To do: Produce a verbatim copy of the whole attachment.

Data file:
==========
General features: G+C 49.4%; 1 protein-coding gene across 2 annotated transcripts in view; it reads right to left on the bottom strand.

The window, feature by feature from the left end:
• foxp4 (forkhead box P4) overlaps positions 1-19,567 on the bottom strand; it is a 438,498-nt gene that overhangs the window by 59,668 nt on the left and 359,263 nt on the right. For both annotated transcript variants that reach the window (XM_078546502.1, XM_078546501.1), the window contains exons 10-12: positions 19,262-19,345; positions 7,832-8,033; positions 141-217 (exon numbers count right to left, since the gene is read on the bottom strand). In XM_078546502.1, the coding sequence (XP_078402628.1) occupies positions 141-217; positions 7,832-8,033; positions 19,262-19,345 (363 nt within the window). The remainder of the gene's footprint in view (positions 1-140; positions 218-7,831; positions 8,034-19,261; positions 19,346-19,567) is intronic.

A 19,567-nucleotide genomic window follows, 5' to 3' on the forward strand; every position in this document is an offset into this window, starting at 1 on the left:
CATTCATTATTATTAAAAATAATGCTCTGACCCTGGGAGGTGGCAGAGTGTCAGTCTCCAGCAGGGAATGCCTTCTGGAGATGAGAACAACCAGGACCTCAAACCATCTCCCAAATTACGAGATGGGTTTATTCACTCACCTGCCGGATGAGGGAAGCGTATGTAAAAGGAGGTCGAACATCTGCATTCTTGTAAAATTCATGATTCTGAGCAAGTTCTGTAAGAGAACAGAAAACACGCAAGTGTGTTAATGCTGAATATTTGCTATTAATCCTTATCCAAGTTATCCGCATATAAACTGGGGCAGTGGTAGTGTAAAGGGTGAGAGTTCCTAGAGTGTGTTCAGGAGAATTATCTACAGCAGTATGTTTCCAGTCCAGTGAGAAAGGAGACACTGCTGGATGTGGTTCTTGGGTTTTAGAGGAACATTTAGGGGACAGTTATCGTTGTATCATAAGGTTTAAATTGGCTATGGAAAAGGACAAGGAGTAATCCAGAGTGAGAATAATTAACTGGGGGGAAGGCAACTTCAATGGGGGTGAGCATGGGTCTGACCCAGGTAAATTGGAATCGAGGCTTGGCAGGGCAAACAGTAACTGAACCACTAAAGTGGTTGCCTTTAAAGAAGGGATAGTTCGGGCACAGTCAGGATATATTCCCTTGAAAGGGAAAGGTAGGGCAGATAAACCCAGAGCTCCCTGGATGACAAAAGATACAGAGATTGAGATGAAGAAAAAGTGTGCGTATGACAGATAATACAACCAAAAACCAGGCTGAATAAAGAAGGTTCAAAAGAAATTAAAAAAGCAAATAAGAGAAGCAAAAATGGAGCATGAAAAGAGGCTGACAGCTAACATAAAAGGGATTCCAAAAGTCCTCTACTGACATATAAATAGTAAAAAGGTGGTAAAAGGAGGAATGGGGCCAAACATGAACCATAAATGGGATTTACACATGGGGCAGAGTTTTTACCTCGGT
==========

General features: G+C 49.4%; 1 protein-coding gene across 2 annotated transcripts in view; it reads right to left on the bottom strand.

The window, feature by feature from the left end:
• foxp4 (forkhead box P4) overlaps positions 1-19,567 on the bottom strand; it is a 438,498-nt gene that overhangs the window by 59,668 nt on the left and 359,263 nt on the right. For both annotated transcript variants that reach the window (XM_078546502.1, XM_078546501.1), the window contains exons 10-12: positions 19,262-19,345; positions 7,832-8,033; positions 141-217 (exon numbers count right to left, since the gene is read on the bottom strand). In XM_078546502.1, the coding sequence (XP_078402628.1) occupies positions 141-217; positions 7,832-8,033; positions 19,262-19,345 (363 nt within the window). The remainder of the gene's footprint in view (positions 1-140; positions 218-7,831; positions 8,034-19,261; positions 19,346-19,567) is intronic.

A 19,567-nucleotide genomic window follows, 5' to 3' on the forward strand; every position in this document is an offset into this window, starting at 1 on the left:
CATTCATTATTATTAAAAATAATGCTCTGACCCTGGGAGGTGGCAGAGTGTCAGTCTCCAGCAGGGAATGCCTTCTGGAGATGAGAACAACCAGGACCTCAAACCATCTCCCAAATTACGAGATGGGTTTATTCACTCACCTGCCGGATGAGGGAAGCGTATGTAAAAGGAGGTCGAACATCTGCATTCTTGTAAAATTCATGATTCTGAGCAAGTTCTGTAAGAGAACAGAAAACACGCAAGTGTGTTAATGCTGAATATTTGCTATTAATCCTTATCCAAGTTATCCGCATATAAACTGGGGCAGTGGTAGTGTAAAGGGTGAGAGTTCCTAGAGTGTGTTCAGGAGAATTATCTACAGCAGTATGTTTCCAGTCCAGTGAGAAAGGAGACACTGCTGGATGTGGTTCTTGGGTTTTAGAGGAACATTTAGGGGACAGTTATCGTTGTATCATAAGGTTTAAATTGGCTATGGAAAAGGACAAGGAGTAATCCAGAGTGAGAATAATTAACTGGGGGGAAGGCAACTTCAATGGGGGTGAGCATGGGTCTGACCCAGGTAAATTGGAATCGAGGCTTGGCAGGGCAAACAGTAACTGAACCACTAAAGTGGTTGCCTTTAAAGAAGGGATAGTTCGGGCACAGTCAGGATATATTCCCTTGAAAGGGAAAGGTAGGGCAGATAAACCCAGAGCTCCCTGGATGACAAAAGATACAGAGATTGAGATGAAGAAAAAGTGTGCGTATGACAGATAATACAACCAAAAACCAGGCTGAATAAAGAAGGTTCAAAAGAAATTAAAAAAGCAAATAAGAGAAGCAAAAATGGAGCATGAAAAGAGGCTGACAGCTAACATAAAAGGGATTCCAAAAGTCCTCTACTGACATATAAATAGTAAAAAGGTGGTAAAAGGAGGAATGGGGCCAAACATGAACCATAAATGGGATTTACACATGGGGCAGAGTTTTTACCTCGGT